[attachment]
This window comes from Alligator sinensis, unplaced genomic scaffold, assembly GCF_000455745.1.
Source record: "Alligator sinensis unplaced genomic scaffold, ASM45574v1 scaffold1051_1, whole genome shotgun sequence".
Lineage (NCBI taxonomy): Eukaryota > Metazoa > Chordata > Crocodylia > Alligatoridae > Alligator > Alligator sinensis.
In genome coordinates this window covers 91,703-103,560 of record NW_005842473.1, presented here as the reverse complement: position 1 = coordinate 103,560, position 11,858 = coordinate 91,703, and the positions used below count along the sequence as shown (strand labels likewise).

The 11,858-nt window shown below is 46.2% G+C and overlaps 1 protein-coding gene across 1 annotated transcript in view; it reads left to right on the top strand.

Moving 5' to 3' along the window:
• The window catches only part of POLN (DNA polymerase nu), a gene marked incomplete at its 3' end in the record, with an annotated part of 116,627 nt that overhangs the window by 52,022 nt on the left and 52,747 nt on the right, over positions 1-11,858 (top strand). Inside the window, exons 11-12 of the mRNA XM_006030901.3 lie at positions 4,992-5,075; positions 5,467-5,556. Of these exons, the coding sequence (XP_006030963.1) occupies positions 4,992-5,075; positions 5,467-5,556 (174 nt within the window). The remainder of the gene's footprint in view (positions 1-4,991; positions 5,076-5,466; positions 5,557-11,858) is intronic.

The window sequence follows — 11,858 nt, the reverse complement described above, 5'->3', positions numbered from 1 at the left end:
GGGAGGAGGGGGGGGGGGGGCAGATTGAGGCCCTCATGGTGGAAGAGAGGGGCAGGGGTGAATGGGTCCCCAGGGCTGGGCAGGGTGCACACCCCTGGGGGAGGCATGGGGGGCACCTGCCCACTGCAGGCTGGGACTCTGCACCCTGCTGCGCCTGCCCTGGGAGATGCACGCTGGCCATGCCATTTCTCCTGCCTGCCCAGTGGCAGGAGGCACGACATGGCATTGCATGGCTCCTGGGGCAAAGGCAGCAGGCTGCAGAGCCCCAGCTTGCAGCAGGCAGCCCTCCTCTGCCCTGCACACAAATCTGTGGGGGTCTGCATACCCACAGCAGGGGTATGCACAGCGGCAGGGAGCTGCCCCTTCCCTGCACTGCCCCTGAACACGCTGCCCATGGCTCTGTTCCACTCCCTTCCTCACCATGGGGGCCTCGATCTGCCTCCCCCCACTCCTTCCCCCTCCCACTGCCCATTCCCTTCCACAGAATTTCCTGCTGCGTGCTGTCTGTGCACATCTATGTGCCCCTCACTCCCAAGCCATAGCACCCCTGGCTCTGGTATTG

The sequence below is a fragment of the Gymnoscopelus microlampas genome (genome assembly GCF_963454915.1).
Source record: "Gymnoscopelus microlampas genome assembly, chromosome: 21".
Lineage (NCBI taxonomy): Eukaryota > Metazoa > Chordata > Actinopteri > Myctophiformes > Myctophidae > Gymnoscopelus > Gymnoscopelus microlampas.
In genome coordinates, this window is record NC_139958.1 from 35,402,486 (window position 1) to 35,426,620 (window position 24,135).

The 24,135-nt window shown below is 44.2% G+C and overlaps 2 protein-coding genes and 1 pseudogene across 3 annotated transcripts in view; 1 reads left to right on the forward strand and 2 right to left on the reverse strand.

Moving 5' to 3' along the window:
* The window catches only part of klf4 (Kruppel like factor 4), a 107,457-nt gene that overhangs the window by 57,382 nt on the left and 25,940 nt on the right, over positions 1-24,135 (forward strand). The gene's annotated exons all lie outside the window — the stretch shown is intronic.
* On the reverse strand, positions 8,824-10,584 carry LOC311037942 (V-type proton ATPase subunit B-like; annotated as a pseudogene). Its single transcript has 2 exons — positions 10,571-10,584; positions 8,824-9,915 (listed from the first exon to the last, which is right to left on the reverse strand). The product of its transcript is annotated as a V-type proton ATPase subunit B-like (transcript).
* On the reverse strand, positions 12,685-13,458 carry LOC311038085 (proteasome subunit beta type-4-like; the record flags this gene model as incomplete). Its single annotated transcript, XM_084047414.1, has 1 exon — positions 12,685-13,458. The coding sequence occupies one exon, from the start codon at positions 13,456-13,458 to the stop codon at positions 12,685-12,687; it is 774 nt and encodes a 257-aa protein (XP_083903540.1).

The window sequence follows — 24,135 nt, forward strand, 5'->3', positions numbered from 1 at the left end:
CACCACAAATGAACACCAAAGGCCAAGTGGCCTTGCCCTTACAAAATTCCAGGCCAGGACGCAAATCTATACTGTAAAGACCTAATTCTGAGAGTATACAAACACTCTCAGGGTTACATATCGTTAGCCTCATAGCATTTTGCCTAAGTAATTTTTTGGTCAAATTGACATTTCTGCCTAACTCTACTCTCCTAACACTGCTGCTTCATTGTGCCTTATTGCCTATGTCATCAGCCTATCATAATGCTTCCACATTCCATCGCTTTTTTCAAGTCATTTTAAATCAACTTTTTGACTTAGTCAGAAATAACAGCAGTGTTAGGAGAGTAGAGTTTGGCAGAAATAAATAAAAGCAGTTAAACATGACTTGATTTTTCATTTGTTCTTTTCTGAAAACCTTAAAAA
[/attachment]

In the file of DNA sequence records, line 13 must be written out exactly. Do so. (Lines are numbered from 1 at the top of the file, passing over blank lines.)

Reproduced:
In genome coordinates, this window is record NC_139958.1 from 35,402,486 (window position 1) to 35,426,620 (window position 24,135).